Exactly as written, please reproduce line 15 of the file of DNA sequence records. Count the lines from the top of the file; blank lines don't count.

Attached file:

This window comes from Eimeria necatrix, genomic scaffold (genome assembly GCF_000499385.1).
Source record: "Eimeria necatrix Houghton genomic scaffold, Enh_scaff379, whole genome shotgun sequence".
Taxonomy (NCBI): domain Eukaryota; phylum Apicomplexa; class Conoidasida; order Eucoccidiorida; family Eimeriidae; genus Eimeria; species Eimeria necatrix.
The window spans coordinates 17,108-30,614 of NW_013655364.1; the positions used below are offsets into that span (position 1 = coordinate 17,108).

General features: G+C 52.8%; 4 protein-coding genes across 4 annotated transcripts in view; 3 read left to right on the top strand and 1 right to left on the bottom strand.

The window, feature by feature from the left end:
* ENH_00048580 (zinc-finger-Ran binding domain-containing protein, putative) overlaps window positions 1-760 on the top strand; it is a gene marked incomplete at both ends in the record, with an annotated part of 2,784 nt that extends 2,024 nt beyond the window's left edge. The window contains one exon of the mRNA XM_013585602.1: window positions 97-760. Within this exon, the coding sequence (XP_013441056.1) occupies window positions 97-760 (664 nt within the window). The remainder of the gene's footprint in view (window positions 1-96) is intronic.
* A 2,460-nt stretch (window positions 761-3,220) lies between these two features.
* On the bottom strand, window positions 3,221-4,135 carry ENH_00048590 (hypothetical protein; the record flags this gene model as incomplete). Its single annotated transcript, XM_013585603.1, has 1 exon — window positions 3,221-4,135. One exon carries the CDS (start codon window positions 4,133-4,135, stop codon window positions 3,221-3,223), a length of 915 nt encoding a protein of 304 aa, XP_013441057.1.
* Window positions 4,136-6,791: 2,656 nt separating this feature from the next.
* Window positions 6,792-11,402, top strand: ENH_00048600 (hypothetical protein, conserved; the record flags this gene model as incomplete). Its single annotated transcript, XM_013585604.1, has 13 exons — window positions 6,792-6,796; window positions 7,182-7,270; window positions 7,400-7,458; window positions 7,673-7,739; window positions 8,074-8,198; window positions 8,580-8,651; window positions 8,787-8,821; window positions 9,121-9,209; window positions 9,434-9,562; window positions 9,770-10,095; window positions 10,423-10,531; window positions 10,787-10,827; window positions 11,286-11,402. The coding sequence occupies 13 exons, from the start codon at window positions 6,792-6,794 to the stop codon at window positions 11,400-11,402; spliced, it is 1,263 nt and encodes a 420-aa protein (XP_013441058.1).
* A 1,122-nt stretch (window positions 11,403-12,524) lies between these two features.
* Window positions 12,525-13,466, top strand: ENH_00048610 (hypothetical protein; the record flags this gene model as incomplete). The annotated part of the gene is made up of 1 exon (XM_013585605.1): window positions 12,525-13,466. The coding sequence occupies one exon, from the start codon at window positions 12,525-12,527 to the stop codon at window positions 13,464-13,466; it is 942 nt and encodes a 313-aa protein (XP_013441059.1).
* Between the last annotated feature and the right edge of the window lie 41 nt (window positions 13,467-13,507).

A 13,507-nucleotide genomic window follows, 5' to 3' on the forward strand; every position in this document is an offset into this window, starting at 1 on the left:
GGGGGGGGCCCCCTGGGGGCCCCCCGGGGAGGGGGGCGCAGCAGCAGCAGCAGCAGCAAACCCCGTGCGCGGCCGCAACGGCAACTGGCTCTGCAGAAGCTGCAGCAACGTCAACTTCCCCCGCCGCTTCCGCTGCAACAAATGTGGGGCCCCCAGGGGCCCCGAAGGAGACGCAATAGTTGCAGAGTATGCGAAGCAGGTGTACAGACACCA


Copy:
A 13,507-nucleotide genomic window follows, 5' to 3' on the forward strand; every position in this document is an offset into this window, starting at 1 on the left: